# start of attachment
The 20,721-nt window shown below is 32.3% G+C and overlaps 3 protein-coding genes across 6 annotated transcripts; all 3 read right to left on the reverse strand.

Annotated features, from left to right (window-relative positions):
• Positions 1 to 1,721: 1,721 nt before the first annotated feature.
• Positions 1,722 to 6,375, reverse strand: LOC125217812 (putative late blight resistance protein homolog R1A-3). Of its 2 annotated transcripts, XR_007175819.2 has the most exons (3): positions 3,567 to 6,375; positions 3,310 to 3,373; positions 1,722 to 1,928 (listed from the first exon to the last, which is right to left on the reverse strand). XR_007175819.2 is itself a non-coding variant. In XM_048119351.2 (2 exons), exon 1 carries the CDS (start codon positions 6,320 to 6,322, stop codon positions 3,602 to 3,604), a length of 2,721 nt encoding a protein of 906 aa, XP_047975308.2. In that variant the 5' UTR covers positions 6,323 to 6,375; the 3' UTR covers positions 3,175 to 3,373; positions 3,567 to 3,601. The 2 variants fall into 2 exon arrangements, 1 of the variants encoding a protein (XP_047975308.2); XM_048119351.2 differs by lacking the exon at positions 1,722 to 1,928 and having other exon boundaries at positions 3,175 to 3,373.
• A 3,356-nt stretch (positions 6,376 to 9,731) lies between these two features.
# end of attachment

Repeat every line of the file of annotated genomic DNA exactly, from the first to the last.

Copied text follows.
The 20,721-nt window shown below is 32.3% G+C and overlaps 3 protein-coding genes across 6 annotated transcripts; all 3 read right to left on the reverse strand.

Annotated features, from left to right (window-relative positions):
• Positions 1 to 1,721: 1,721 nt before the first annotated feature.
• Positions 1,722 to 6,375, reverse strand: LOC125217812 (putative late blight resistance protein homolog R1A-3). Of its 2 annotated transcripts, XR_007175819.2 has the most exons (3): positions 3,567 to 6,375; positions 3,310 to 3,373; positions 1,722 to 1,928 (listed from the first exon to the last, which is right to left on the reverse strand). XR_007175819.2 is itself a non-coding variant. In XM_048119351.2 (2 exons), exon 1 carries the CDS (start codon positions 6,320 to 6,322, stop codon positions 3,602 to 3,604), a length of 2,721 nt encoding a protein of 906 aa, XP_047975308.2. In that variant the 5' UTR covers positions 6,323 to 6,375; the 3' UTR covers positions 3,175 to 3,373; positions 3,567 to 3,601. The 2 variants fall into 2 exon arrangements, 1 of the variants encoding a protein (XP_047975308.2); XM_048119351.2 differs by lacking the exon at positions 1,722 to 1,928 and having other exon boundaries at positions 3,175 to 3,373.
• A 3,356-nt stretch (positions 6,376 to 9,731) lies between these two features.